In conjunction with the Hélio Oiticica retrospective, Lindsay has organized a series of concerts and events that illuminate the enduring impact of this period in Brazilian art.
Arto Lindsay Remembers Hélio Oiticica
The guitarist of the No Wave band DNA talks about the 1970s in Downtown New York and his friend Hélio Oiticica, whose retrospective is now at the Whitney Museum.
Best of 2016: Our Top 15 Exhibitions Across the United States
Here’s a small taste of what this vast country had to offer in art this year.
Tripping Through Hélio Oiticica’s Mythical World
To Organize Delirium at the Carnegie Museum of Art is Hélio Oiticica’s second retrospective in the US and is the first to delve into the Brazilian artist’s critical New York years.
102 Latin American Works Gifted to the Museum of Modern Art
In addition to the historic gift, the museum will establish a center for the study of modern art from Latin America.
In Tate Modern’s New Wing, a Broader, More Global View of Art
LONDON — The day began in the Turbine Hall, the 85-foot-tall atrium at the heart of Tate Modern, the most visited museum of modern and contemporary art in the world.
The Met Breuer Traces the Unfinished to the Deliberately Incomplete in Western Art
At a press preview earlier this month, Sheena Wagstaff, the Metropolitan Museum of Art’s chairwoman for modern and contemporary art, said that “arguably only the Met” could put on a show like Unfinished: Thoughts Left Visible.
A Documentary Takes a Walk Through Hélio Oiticica’s Past
“My life has transformed itself into a montage of simultaneous things,” Hélio Oiticica wrote in a letter in 1971.
Contemporary Brazilian Artists at Home with Neo-Concretists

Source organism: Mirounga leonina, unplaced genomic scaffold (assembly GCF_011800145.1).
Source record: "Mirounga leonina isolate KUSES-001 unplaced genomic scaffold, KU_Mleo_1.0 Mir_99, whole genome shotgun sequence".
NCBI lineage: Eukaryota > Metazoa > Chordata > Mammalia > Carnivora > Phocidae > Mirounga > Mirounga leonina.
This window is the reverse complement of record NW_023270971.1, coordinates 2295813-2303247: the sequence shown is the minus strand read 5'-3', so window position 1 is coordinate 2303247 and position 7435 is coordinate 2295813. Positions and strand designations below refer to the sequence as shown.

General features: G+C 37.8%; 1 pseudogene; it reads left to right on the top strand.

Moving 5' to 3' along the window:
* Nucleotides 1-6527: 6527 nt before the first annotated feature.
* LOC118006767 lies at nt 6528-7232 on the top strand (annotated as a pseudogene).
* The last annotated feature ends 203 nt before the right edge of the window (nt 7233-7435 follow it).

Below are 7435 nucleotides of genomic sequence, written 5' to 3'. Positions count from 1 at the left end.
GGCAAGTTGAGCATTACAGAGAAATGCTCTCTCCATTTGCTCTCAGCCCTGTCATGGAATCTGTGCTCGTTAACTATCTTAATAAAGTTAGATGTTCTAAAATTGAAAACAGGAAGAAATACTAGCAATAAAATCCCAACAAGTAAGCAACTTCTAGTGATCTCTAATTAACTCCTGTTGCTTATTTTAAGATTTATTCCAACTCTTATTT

“The house was more than a skin … an organism as alive as our own,” Lygia Clark wrote.
Ahead of World Cup, Brazilian Art Flourishes in NYC
There may never have been a better month to see Brazilian art in New York. Last weekend, Frieze brought a taste of São Paulo art galleries Casa Triângulo, Fortes Vilaça, Mendes Wood, Vermelho, and Jaqueline Martins, as well as Rio de Janeiro’s A Gentil Carioca, to Manhattan.
26th Street Courts the Masses with a Block Party
In unofficial conjunction with the inauguration of Frieze New York on Randall’s Island, the galleries on Chelsea’s 26th Street decided to go big and throw a block party last Saturday. If there is one kind of party that galleries excel at, it’s glamorous and exclusive after-hours functions, on a rooftop suite somewhere far above the streets of Chelsea; if there’s one area where galleries are found unanimously wanting, it’s dealing with the public, with “regular” people, the viewers who venture through their doors simply to look and not to buy. Considering this, it was surprising and encouraging to see high-end Chelsea galleries reaching out, in a coordinated effort, to the art-going public.